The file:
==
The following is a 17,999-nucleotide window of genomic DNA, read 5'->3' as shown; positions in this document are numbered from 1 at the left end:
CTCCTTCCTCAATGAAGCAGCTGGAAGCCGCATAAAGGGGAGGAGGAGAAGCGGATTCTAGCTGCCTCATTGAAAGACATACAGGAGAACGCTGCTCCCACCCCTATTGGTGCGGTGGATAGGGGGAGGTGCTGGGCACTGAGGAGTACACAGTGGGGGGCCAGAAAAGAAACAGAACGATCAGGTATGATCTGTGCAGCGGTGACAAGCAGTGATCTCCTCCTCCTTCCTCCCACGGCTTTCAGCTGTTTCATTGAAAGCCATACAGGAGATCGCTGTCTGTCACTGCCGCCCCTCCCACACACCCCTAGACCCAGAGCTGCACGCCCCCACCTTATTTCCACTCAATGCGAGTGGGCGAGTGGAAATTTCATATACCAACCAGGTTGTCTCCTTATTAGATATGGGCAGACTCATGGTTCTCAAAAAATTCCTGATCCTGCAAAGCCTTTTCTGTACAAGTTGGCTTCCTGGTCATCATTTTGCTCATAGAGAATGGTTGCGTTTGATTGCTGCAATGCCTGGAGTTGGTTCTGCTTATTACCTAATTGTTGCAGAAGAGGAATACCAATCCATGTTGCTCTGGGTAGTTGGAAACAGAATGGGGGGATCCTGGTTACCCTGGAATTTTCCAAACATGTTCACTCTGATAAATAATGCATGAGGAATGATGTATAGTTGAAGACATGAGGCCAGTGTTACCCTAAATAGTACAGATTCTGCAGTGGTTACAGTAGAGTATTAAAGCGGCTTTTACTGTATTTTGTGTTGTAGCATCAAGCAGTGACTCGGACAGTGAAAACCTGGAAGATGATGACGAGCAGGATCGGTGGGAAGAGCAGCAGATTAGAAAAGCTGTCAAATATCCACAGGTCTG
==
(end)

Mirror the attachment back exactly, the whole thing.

The following is a 17,999-nucleotide window of genomic DNA, read 5'->3' as shown; positions in this document are numbered from 1 at the left end:
CTCCTTCCTCAATGAAGCAGCTGGAAGCCGCATAAAGGGGAGGAGGAGAAGCGGATTCTAGCTGCCTCATTGAAAGACATACAGGAGAACGCTGCTCCCACCCCTATTGGTGCGGTGGATAGGGGGAGGTGCTGGGCACTGAGGAGTACACAGTGGGGGGCCAGAAAAGAAACAGAACGATCAGGTATGATCTGTGCAGCGGTGACAAGCAGTGATCTCCTCCTCCTTCCTCCCACGGCTTTCAGCTGTTTCATTGAAAGCCATACAGGAGATCGCTGTCTGTCACTGCCGCCCCTCCCACACACCCCTAGACCCAGAGCTGCACGCCCCCACCTTATTTCCACTCAATGCGAGTGGGCGAGTGGAAATTTCATATACCAACCAGGTTGTCTCCTTATTAGATATGGGCAGACTCATGGTTCTCAAAAAATTCCTGATCCTGCAAAGCCTTTTCTGTACAAGTTGGCTTCCTGGTCATCATTTTGCTCATAGAGAATGGTTGCGTTTGATTGCTGCAATGCCTGGAGTTGGTTCTGCTTATTACCTAATTGTTGCAGAAGAGGAATACCAATCCATGTTGCTCTGGGTAGTTGGAAACAGAATGGGGGGATCCTGGTTACCCTGGAATTTTCCAAACATGTTCACTCTGATAAATAATGCATGAGGAATGATGTATAGTTGAAGACATGAGGCCAGTGTTACCCTAAATAGTACAGATTCTGCAGTGGTTACAGTAGAGTATTAAAGCGGCTTTTACTGTATTTTGTGTTGTAGCATCAAGCAGTGACTCGGACAGTGAAAACCTGGAAGATGATGACGAGCAGGATCGGTGGGAAGAGCAGCAGATTAGAAAAGCTGTCAAATATCCACAGGTCTG